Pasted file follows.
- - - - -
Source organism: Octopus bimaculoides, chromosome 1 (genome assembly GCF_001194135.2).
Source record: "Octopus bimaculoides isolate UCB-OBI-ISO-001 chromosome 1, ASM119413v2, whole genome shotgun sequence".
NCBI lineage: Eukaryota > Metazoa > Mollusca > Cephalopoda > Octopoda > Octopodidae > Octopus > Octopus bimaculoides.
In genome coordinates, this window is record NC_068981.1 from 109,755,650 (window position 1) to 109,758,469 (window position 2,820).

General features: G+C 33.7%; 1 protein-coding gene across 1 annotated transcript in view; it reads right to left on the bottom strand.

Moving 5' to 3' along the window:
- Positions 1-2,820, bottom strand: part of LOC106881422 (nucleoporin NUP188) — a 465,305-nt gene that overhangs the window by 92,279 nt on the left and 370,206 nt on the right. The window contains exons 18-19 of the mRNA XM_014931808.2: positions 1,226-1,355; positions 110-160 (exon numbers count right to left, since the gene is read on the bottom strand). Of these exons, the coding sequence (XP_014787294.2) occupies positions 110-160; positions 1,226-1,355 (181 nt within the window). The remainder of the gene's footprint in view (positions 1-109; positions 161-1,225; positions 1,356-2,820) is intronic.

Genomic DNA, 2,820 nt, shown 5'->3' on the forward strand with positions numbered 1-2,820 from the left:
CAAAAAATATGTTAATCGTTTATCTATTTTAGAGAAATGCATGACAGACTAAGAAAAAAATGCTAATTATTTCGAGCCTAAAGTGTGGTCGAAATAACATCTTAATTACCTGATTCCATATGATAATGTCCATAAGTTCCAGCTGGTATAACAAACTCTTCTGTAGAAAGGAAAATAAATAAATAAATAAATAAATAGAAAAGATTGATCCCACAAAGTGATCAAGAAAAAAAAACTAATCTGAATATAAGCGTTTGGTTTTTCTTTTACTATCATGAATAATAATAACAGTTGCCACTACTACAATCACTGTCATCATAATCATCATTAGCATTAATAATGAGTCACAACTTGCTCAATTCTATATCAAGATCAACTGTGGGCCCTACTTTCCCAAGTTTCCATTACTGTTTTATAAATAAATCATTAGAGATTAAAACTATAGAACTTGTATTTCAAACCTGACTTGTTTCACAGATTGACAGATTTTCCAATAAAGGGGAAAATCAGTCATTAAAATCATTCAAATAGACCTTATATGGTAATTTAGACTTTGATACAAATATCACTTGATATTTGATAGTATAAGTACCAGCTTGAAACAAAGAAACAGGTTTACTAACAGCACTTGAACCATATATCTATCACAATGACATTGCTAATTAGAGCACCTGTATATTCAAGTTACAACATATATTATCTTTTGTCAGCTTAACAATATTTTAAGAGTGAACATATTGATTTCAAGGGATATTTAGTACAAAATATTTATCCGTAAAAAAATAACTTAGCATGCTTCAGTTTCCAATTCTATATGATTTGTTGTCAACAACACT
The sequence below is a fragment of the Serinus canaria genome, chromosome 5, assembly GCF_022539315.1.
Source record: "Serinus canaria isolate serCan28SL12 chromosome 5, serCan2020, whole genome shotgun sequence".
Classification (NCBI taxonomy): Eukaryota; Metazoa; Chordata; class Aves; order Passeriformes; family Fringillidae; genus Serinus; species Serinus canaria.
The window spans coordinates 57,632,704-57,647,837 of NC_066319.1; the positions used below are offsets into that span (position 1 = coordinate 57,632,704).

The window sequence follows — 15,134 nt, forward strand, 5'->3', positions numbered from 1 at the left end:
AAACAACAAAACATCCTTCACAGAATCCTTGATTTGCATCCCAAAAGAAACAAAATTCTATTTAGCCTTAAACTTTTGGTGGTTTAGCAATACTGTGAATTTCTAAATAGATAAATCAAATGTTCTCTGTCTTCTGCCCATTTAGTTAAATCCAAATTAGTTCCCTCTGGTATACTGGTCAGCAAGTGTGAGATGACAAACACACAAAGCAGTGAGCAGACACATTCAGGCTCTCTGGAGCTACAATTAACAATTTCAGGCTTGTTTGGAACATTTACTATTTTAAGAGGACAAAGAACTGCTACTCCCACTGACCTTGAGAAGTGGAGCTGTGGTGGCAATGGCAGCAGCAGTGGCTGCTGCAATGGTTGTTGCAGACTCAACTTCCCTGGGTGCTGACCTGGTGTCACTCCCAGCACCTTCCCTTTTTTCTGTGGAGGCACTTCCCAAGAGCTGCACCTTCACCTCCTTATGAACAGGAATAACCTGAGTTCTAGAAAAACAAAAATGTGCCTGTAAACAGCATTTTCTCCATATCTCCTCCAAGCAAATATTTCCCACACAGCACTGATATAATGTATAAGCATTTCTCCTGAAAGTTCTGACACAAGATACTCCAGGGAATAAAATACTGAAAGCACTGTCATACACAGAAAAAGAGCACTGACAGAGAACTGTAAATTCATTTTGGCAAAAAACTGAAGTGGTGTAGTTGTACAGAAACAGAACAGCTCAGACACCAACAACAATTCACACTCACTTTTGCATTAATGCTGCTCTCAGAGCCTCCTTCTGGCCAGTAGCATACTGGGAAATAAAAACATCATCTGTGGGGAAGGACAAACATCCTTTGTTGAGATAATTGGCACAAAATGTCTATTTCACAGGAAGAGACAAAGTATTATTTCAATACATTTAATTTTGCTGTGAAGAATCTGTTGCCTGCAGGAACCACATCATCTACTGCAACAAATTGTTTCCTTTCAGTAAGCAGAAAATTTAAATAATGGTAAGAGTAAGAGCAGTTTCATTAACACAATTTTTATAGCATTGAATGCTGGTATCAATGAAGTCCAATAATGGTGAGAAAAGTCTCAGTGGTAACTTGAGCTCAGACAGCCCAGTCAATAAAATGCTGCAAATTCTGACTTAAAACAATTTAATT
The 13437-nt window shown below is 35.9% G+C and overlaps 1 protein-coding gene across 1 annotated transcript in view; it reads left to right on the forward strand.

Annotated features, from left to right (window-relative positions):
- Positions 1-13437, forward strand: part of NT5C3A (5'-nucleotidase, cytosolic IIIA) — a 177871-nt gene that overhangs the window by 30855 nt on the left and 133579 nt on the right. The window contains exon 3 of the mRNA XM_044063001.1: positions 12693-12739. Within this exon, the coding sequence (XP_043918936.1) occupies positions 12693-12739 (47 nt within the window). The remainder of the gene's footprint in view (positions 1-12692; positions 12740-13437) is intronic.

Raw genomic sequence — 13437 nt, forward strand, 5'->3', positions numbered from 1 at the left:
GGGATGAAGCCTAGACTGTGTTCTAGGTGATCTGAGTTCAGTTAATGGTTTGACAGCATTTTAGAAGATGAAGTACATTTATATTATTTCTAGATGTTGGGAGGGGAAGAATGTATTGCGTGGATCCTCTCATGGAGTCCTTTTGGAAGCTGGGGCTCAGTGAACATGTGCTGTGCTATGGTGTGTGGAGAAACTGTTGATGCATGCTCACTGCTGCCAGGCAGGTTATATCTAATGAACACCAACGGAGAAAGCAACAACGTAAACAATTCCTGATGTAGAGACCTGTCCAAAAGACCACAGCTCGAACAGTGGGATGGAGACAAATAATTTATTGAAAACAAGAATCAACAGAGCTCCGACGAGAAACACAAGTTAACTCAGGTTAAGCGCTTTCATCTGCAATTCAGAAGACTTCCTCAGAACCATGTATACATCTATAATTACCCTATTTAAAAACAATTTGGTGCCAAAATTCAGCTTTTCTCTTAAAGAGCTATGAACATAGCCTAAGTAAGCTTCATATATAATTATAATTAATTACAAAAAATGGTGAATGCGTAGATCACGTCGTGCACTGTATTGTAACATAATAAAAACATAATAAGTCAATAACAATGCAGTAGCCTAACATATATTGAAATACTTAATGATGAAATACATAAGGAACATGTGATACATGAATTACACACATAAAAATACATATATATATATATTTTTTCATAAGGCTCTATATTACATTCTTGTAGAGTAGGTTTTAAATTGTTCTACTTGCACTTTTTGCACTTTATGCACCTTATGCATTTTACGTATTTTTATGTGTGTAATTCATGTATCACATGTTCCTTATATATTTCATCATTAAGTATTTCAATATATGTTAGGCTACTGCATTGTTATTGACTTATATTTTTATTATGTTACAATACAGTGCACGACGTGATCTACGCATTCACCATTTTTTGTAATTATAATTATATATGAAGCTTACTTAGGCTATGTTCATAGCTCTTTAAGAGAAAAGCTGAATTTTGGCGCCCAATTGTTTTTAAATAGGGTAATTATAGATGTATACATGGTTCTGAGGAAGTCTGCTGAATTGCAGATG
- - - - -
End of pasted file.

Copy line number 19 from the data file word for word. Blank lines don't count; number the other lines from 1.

Raw genomic sequence — 13437 nt, forward strand, 5'->3', positions numbered from 1 at the left: